A little more than two years ago I mailed two letters via the US Postal service. One of them was mailed on March 8, 2008 and the other on March 15, 2008. Each of the letters was a invoice and corresponding check. Or, in simple terms, I was paying two of my bills.
Those letters never made it to their destinations–even though I used the correct postage, the correct return address and the company-provided window envelopes with the company address showing through the window. As a result of the letters not making it to their destinations, I had to pay late fees on one of the bills (when I got a double bill the following month), pay my financial institution to stop payments on both checks, and wonder if I was about to have a portion of my identity stolen or if I would be dealing with fraudulently cashed checks.
Thankfully, no one stole the mail and cashed the checks or lifted my signature and went on a three-state shopping spree. But, how do I know all of this?
Simple. Both of those letters were returned to me today with a lovely yellow sticker on each of them which says “Return to Sender” “Not Deliverable as Addressed” “Unable to Forward.” The last two statements are demonstrably wrong, but one must suppose that I should be grateful I at last found out what happened.
Here’s the thing, though. While I am happy to know the disposition of my long-lost mail, I am not glad to have received it with absolutely no explanation for where it has (or has not) been for these last 26 months? Did it ever make it out of the mail sorting facility in Sioux Falls? One would think that it probably did not–though the postage was rollmarked at that facility.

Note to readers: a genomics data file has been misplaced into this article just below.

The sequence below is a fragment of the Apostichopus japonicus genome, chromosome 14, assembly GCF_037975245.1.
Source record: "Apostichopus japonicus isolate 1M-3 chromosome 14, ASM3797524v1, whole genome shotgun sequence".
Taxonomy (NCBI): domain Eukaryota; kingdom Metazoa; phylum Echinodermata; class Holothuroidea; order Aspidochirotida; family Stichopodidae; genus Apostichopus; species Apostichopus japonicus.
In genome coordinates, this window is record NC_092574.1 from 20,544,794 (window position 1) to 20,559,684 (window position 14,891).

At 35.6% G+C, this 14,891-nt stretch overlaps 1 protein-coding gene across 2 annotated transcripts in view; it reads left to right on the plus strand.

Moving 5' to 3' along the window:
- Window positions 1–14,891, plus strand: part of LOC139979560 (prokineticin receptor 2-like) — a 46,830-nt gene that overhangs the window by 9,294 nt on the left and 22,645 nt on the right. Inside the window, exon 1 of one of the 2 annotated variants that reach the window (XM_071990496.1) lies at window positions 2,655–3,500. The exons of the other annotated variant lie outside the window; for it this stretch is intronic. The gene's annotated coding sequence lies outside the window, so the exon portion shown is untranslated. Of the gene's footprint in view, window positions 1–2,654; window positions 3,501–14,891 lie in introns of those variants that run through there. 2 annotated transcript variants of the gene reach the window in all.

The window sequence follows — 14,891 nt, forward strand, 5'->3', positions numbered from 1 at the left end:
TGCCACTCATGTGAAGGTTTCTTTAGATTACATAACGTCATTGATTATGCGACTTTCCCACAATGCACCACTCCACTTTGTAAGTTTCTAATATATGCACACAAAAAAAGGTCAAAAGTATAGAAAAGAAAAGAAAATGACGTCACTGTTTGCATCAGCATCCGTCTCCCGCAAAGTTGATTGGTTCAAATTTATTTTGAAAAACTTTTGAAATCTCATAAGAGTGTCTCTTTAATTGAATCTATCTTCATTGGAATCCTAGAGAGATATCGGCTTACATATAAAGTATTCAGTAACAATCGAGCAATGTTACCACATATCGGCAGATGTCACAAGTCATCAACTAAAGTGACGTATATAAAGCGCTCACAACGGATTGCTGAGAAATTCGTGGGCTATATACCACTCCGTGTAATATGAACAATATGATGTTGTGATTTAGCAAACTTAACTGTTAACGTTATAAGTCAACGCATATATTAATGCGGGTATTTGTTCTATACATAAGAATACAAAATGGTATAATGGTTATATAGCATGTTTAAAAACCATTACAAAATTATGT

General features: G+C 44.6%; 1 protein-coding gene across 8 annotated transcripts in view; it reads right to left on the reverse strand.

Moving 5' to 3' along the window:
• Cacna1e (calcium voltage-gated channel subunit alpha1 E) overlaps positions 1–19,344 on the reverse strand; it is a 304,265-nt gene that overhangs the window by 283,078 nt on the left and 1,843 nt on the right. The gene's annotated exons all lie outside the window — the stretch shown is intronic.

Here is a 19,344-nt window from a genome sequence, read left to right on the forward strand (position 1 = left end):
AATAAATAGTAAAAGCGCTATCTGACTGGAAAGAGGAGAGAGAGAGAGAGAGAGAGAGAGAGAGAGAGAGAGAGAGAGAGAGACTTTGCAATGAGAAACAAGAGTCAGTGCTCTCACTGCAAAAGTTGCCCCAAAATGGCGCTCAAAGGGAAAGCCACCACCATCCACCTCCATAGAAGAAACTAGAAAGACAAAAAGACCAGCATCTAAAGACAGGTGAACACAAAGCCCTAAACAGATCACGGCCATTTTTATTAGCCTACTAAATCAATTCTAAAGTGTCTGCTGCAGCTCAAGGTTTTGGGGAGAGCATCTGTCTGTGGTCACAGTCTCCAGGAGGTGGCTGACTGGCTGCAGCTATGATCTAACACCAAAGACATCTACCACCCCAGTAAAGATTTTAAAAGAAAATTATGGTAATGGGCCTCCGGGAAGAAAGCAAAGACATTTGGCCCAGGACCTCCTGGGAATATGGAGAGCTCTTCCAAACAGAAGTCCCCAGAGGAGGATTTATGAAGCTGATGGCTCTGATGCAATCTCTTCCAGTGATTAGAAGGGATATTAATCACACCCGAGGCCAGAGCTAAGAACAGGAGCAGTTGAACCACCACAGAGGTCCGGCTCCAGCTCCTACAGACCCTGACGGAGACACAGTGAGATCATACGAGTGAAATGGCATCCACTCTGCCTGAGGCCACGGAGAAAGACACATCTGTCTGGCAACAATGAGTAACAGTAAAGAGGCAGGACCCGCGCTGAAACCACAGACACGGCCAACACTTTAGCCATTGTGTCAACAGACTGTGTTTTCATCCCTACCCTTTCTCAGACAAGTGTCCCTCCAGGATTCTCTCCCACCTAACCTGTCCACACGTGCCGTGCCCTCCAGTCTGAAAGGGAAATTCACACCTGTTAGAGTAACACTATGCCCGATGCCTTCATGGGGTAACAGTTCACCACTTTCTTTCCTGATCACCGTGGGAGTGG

Ahh. One should not be unhappy with getting poor customer service from a quasi-government entity, right? Right. After all, government entities/agencies are not in business to make the customers happy. They are in business because they have a monopoly on some particular product or service and I must use them–regardless of what kind of customer service I might desire.
That’s something that more of us might be benefited by considering.
It seems as though I’ve received some mail which was stolen (given this story). The article says that the thief has paid some $2600 in restitution, but that seems awfully small considering that his theft resulted in almost $50 in fees and penalties for me with regard to two pieces of mail. And, it would have been nice if the returned mail had indicated the real reason I was receiving it–and not the misleading information noted above.